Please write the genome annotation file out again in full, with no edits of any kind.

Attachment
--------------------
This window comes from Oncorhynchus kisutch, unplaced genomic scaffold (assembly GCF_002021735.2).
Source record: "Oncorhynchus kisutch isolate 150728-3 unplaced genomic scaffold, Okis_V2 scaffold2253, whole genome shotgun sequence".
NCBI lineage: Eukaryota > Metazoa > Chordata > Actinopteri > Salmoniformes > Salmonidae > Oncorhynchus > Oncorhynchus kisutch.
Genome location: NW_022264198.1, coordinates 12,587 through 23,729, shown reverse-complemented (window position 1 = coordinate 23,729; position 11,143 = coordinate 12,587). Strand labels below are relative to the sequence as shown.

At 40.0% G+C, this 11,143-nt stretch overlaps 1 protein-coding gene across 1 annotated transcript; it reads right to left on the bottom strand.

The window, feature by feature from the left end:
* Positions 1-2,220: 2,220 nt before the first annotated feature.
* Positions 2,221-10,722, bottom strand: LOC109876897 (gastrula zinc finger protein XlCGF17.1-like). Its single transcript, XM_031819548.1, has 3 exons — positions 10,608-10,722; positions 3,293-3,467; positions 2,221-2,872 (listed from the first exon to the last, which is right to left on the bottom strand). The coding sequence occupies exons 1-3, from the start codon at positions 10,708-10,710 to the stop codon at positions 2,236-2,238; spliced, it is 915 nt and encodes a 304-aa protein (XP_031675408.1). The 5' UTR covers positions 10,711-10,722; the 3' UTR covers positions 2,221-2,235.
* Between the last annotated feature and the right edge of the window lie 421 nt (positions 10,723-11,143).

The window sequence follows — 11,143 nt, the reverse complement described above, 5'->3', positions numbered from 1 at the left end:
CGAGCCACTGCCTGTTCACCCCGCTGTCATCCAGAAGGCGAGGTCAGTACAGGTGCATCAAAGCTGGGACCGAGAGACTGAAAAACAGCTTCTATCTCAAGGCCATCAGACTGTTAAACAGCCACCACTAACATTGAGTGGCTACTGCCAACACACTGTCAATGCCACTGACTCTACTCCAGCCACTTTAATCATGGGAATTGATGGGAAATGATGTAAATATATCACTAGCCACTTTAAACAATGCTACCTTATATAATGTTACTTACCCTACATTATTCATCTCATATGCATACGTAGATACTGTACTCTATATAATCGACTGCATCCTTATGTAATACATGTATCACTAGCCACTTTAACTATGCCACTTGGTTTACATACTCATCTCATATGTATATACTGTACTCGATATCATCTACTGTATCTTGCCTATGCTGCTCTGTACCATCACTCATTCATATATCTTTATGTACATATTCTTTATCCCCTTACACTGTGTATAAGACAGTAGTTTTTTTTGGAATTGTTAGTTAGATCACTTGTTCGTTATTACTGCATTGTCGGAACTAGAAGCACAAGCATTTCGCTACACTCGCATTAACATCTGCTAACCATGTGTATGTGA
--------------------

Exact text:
This window comes from Oncorhynchus kisutch, unplaced genomic scaffold (assembly GCF_002021735.2).
Source record: "Oncorhynchus kisutch isolate 150728-3 unplaced genomic scaffold, Okis_V2 scaffold2253, whole genome shotgun sequence".
NCBI lineage: Eukaryota > Metazoa > Chordata > Actinopteri > Salmoniformes > Salmonidae > Oncorhynchus > Oncorhynchus kisutch.
Genome location: NW_022264198.1, coordinates 12,587 through 23,729, shown reverse-complemented (window position 1 = coordinate 23,729; position 11,143 = coordinate 12,587). Strand labels below are relative to the sequence as shown.

At 40.0% G+C, this 11,143-nt stretch overlaps 1 protein-coding gene across 1 annotated transcript; it reads right to left on the bottom strand.

The window, feature by feature from the left end:
* Positions 1-2,220: 2,220 nt before the first annotated feature.
* Positions 2,221-10,722, bottom strand: LOC109876897 (gastrula zinc finger protein XlCGF17.1-like). Its single transcript, XM_031819548.1, has 3 exons — positions 10,608-10,722; positions 3,293-3,467; positions 2,221-2,872 (listed from the first exon to the last, which is right to left on the bottom strand). The coding sequence occupies exons 1-3, from the start codon at positions 10,708-10,710 to the stop codon at positions 2,236-2,238; spliced, it is 915 nt and encodes a 304-aa protein (XP_031675408.1). The 5' UTR covers positions 10,711-10,722; the 3' UTR covers positions 2,221-2,235.
* Between the last annotated feature and the right edge of the window lie 421 nt (positions 10,723-11,143).

The window sequence follows — 11,143 nt, the reverse complement described above, 5'->3', positions numbered from 1 at the left end:
CGAGCCACTGCCTGTTCACCCCGCTGTCATCCAGAAGGCGAGGTCAGTACAGGTGCATCAAAGCTGGGACCGAGAGACTGAAAAACAGCTTCTATCTCAAGGCCATCAGACTGTTAAACAGCCACCACTAACATTGAGTGGCTACTGCCAACACACTGTCAATGCCACTGACTCTACTCCAGCCACTTTAATCATGGGAATTGATGGGAAATGATGTAAATATATCACTAGCCACTTTAAACAATGCTACCTTATATAATGTTACTTACCCTACATTATTCATCTCATATGCATACGTAGATACTGTACTCTATATAATCGACTGCATCCTTATGTAATACATGTATCACTAGCCACTTTAACTATGCCACTTGGTTTACATACTCATCTCATATGTATATACTGTACTCGATATCATCTACTGTATCTTGCCTATGCTGCTCTGTACCATCACTCATTCATATATCTTTATGTACATATTCTTTATCCCCTTACACTGTGTATAAGACAGTAGTTTTTTTTGGAATTGTTAGTTAGATCACTTGTTCGTTATTACTGCATTGTCGGAACTAGAAGCACAAGCATTTCGCTACACTCGCATTAACATCTGCTAACCATGTGTATGTGA